A 1943 robbery of gem grade diamonds shipped to the United States from South Africa has a profound effect on the outcome of World War ll
Cape Town South Africa, October 1943
The alarm went off at 1 am. Alan Scott reached over to the bed side table and turned it off. His wife Carolyn stirred beside him and then rolled over and snuggled up to his back and mumbled something inaudible. He turned toward her. “I don't have much time” he said. “In one hour I have to leave the house and be at the gangway to the ship to receive my orders.”
“I know” she replied. “I just don't like it that I don't know where you are going”.
“I don't like it either but I will find out in an hour or so. When I was assigned this mission last week I asked Admiral Hatcher where I was heading and what cargo I would be carrying. He said he was not at liberty to tell me that but he said I would receive my orders before boarding ship and they would contain answers to any question I might have regarding the purpose of the mission and my final destination. He said under normal circumstances I would have all this information in advance but this mission was not considered to be normal.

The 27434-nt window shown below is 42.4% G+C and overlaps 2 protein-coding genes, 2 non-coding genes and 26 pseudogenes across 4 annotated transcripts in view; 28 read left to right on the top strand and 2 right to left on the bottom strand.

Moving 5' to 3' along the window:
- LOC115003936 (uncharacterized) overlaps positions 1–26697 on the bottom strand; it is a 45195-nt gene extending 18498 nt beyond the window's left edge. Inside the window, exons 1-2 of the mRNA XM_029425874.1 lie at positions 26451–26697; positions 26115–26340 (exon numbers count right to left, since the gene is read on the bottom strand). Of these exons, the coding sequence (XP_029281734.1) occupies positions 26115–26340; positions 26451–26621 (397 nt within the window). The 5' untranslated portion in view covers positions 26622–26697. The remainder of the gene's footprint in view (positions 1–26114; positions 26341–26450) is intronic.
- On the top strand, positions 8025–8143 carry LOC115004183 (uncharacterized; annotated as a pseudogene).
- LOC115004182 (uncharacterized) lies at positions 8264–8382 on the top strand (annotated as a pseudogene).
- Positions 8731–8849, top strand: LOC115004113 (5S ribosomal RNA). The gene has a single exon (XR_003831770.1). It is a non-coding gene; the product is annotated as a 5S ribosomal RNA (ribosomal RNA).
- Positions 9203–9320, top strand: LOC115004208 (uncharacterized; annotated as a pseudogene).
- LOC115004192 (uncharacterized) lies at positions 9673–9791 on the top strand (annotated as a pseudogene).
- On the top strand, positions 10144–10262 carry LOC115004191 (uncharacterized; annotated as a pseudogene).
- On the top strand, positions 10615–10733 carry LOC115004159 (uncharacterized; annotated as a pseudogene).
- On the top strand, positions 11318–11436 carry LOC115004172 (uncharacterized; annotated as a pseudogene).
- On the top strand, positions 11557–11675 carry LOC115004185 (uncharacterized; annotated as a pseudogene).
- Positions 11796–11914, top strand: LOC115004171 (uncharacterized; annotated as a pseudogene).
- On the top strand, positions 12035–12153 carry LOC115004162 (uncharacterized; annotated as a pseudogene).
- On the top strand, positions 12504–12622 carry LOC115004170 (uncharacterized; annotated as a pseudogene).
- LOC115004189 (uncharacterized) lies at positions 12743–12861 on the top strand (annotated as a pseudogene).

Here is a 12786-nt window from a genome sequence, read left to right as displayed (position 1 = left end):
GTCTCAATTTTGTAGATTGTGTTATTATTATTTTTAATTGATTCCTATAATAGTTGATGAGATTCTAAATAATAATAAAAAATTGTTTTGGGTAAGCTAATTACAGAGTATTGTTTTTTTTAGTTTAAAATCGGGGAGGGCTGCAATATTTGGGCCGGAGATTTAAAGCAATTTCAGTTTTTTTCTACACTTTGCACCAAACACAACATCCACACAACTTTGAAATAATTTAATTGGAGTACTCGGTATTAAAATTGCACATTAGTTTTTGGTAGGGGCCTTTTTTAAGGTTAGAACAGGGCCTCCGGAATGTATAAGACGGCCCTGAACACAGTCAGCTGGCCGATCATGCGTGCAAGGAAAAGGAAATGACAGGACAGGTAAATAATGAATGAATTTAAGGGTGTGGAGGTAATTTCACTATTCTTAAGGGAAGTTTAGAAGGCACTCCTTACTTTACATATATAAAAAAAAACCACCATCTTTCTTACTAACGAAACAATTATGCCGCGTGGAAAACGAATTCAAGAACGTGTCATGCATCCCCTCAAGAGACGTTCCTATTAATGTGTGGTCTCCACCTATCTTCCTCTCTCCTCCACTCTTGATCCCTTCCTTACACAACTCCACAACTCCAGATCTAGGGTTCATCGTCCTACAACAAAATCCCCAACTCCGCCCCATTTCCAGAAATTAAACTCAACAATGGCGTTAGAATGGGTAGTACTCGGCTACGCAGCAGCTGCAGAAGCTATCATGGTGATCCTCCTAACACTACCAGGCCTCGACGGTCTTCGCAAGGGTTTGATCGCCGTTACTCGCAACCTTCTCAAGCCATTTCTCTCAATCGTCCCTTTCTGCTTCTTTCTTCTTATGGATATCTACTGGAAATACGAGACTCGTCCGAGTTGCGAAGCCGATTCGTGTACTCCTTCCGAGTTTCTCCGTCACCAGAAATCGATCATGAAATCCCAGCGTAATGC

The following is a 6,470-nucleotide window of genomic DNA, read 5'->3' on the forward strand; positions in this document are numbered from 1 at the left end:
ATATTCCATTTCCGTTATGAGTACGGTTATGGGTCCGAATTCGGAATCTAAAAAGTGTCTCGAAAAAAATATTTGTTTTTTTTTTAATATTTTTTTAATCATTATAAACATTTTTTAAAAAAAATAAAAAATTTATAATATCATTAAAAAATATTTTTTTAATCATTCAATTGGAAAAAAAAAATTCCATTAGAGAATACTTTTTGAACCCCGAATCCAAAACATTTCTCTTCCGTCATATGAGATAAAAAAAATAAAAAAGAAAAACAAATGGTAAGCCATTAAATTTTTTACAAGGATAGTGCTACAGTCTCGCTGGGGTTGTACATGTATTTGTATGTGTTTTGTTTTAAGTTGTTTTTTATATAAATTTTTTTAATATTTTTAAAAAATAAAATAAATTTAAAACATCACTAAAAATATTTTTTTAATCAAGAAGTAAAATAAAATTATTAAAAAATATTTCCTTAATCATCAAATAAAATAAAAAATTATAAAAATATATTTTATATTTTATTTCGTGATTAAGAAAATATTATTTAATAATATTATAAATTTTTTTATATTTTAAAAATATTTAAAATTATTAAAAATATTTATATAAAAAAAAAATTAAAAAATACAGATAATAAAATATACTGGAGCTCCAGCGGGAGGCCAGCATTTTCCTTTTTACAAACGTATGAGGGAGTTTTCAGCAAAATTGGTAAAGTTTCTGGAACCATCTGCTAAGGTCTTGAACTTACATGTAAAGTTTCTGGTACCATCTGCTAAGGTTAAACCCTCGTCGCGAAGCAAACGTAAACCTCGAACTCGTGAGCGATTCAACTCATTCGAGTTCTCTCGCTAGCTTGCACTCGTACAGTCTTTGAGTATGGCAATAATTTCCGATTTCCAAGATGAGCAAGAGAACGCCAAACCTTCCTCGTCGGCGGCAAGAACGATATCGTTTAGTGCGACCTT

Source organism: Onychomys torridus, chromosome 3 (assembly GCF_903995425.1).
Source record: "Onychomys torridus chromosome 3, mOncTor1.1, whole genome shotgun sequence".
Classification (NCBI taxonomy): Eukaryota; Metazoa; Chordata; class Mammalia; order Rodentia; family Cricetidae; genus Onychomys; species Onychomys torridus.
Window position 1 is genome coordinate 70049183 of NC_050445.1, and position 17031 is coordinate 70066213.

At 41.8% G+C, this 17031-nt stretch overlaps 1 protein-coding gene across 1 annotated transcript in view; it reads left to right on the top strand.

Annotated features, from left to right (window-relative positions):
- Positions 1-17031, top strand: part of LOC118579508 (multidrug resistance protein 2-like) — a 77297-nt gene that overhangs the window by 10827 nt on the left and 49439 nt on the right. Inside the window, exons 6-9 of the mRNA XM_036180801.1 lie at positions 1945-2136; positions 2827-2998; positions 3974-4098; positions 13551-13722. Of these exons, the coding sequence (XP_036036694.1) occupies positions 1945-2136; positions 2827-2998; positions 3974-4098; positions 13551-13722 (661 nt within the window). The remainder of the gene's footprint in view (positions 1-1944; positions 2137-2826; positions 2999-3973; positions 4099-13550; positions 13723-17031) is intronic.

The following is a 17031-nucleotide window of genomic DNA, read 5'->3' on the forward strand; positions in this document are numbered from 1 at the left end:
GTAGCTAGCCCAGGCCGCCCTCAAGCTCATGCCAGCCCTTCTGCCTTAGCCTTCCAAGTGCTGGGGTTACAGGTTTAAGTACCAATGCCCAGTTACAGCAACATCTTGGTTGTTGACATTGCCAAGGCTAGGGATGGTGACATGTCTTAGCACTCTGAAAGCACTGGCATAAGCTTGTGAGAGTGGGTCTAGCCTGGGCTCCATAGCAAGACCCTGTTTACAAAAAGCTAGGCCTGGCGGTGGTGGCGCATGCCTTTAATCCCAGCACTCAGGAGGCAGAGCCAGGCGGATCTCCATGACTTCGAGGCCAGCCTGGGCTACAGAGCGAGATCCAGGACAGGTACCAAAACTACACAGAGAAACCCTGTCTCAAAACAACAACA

He said I would be picked up here at 0245 hours and escorted to where the ship was docked. That was the end of the conversation.”
In Alan's mind he was not looking forward to the mission ahead. He had been informed earlier that the ship he was to command was not going to be part of a larger convoy. His ship would be only one involved so he would be in command of a single ship heading west into the Atlantic with a cargo and a destination that right now was unknown to him. What Alan could not know was the mission he was about to embark upon would have a profound effect on the outcome of World War II.